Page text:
There's a well-coordinated campaign within ANC to publicly weaken it - Kekana
ANC communication sub-committee chair, Nkenke Kekana, has compared the campaign to that of now-defunct controversial PR firm, Bell Pottinger, which ran a well-funded and coordinated campaign to divide South Africa while protecting the Gupta family, Zuma and his allies.
JOHANNESBURG - African National Congress (ANC) national executive committee member and chair of the party’s communication sub-committee, Nkenke Kekana, has told Eyewitness News that there was a targeted and well-coordinated campaign from within the party to publicly weaken it.
Over the past week, there had been numerous audio leaks of private conversations between senior party leaders, including the top six’s recent discussions with former President Jacob Zuma.
Kekana has compared the campaign to that of now-defunct controversial PR firm, Bell Pottinger, which ran a well-funded and coordinated campaign to divide South Africa while protecting the Gupta family, Zuma and his allies.
The ANC has also decried the formation of the so-called RET forces, which some have described as the early stages of a splinter party.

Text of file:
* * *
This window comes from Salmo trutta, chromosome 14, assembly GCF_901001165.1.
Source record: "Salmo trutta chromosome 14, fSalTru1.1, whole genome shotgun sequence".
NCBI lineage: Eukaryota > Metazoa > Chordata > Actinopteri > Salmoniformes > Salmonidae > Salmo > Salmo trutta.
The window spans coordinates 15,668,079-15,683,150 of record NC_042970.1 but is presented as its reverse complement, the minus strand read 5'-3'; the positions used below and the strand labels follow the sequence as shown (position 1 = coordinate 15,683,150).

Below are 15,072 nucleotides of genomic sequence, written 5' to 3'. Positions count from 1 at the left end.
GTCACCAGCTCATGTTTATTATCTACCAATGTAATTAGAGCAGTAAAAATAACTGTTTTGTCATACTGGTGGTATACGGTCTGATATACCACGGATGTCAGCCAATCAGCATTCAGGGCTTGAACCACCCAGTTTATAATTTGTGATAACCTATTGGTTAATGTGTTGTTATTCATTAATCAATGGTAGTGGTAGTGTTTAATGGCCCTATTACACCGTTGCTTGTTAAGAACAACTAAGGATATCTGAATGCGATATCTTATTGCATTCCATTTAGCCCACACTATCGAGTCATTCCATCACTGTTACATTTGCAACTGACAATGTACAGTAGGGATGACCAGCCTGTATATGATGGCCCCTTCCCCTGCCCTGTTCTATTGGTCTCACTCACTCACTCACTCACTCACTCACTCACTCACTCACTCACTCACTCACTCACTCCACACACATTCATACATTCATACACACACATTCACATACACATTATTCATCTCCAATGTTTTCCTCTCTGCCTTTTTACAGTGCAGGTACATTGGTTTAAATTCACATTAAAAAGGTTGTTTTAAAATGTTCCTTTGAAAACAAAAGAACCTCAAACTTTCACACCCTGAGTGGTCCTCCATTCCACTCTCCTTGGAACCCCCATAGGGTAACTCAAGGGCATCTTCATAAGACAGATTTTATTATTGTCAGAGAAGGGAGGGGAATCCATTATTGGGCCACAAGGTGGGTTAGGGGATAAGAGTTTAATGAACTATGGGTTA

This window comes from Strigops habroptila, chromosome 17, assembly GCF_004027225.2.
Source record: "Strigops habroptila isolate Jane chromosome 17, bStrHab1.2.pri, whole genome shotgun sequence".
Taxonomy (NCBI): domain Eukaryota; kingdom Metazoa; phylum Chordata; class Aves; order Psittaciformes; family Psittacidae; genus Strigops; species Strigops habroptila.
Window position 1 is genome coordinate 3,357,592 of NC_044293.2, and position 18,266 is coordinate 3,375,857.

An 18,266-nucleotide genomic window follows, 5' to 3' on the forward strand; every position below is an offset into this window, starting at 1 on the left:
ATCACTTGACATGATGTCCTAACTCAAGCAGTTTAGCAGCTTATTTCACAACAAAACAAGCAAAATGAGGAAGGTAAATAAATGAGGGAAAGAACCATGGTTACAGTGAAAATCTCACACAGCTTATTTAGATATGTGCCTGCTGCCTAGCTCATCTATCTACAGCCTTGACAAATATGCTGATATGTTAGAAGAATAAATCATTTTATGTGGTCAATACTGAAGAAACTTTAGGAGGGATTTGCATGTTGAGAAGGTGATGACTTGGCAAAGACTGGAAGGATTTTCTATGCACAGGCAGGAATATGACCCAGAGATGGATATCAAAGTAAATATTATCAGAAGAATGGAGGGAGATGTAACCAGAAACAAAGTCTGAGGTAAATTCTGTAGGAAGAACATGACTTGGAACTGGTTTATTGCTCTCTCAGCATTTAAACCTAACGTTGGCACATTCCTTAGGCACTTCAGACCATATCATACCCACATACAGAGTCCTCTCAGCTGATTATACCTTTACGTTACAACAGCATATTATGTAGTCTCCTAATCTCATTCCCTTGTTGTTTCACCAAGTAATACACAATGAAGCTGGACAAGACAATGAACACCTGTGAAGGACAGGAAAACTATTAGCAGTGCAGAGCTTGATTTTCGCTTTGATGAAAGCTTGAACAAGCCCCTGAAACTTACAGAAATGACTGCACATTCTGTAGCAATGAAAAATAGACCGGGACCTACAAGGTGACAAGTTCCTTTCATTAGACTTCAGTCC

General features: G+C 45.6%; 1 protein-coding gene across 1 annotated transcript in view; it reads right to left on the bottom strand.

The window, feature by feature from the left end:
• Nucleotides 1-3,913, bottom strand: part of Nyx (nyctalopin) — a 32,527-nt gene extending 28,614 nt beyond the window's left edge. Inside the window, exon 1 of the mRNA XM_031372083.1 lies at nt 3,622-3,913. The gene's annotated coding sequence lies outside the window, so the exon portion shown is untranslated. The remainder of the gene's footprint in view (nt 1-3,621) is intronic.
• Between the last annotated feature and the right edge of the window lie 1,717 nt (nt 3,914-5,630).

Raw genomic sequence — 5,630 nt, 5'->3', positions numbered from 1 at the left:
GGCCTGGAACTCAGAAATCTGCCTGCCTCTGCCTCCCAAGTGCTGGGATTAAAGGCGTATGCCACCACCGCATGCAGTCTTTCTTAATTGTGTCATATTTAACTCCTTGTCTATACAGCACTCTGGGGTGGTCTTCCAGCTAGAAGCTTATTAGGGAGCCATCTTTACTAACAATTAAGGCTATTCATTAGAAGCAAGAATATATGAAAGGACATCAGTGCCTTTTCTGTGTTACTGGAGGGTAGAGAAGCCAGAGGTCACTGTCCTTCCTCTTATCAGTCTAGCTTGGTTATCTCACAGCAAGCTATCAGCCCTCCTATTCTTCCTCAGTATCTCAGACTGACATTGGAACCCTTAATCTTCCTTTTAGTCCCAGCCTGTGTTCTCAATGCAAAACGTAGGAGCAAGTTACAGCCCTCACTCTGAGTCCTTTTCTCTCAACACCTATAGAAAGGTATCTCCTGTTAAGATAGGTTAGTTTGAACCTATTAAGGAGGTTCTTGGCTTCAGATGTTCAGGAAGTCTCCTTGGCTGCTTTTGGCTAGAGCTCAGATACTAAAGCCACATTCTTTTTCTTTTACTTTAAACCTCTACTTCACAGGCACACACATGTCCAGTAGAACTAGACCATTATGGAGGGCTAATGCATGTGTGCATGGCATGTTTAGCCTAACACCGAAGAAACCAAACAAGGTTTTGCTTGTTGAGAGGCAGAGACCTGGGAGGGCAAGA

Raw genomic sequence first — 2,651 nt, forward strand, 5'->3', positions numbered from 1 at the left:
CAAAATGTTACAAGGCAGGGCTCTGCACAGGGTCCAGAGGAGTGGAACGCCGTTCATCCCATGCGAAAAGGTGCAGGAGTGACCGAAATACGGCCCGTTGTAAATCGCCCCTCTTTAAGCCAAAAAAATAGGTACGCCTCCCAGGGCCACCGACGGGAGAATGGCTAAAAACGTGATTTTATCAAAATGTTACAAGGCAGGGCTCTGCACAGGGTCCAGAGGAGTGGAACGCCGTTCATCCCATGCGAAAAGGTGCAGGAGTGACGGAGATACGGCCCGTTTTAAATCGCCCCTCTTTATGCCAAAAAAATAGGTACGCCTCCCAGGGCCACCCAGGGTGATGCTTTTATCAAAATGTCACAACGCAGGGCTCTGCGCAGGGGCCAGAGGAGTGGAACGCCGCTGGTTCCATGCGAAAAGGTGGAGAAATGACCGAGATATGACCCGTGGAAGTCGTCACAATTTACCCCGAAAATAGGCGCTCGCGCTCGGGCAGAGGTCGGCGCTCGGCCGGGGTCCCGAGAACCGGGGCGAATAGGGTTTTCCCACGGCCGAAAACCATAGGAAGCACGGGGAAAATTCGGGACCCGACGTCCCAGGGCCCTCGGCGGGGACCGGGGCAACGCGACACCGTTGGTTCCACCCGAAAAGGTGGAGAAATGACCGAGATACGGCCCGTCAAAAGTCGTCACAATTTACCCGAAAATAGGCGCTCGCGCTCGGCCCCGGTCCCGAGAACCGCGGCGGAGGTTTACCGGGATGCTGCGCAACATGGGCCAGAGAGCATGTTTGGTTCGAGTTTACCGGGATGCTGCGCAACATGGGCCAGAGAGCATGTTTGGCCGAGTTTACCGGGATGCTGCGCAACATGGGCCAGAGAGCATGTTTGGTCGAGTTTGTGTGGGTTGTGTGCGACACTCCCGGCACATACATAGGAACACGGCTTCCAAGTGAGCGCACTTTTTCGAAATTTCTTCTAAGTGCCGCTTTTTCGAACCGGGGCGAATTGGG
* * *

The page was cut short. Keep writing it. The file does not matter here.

This week, it was ANC deputy secretary-general Jessie Duarte, last week, President Cyril Ramaphosa and a month ago, audio clips of NEC members during a heated meeting.
Numerous confidential discussions continue to find their way to social media.
ANC communications sub-committee chair, Kekana, said that there seemed to be a Bell Pottinger-like operation running in the governing party.
"Confidential meetings are leaked out in the public, very organised on social media and we are concerned about it, we are concerned about this Bell Pottinger-type of operation."
Kekana said that this distorted and undermined ANC messages.
He told Eyewitness News that there was an urgent need to strengthen the party’s communication in a bid to counter the distortion and manipulation taking place on public platforms.
"It needs to be countered by an organised approach to communications. It's something that we need to look and I'm going to be looking at how do we strengthen the communications in the light of distortion."
While some have suggested an end to virtual meetings, Kekana said that as long as COVID-19 remained a reality, it was unlikely that the large number of NEC members could hold meetings in person.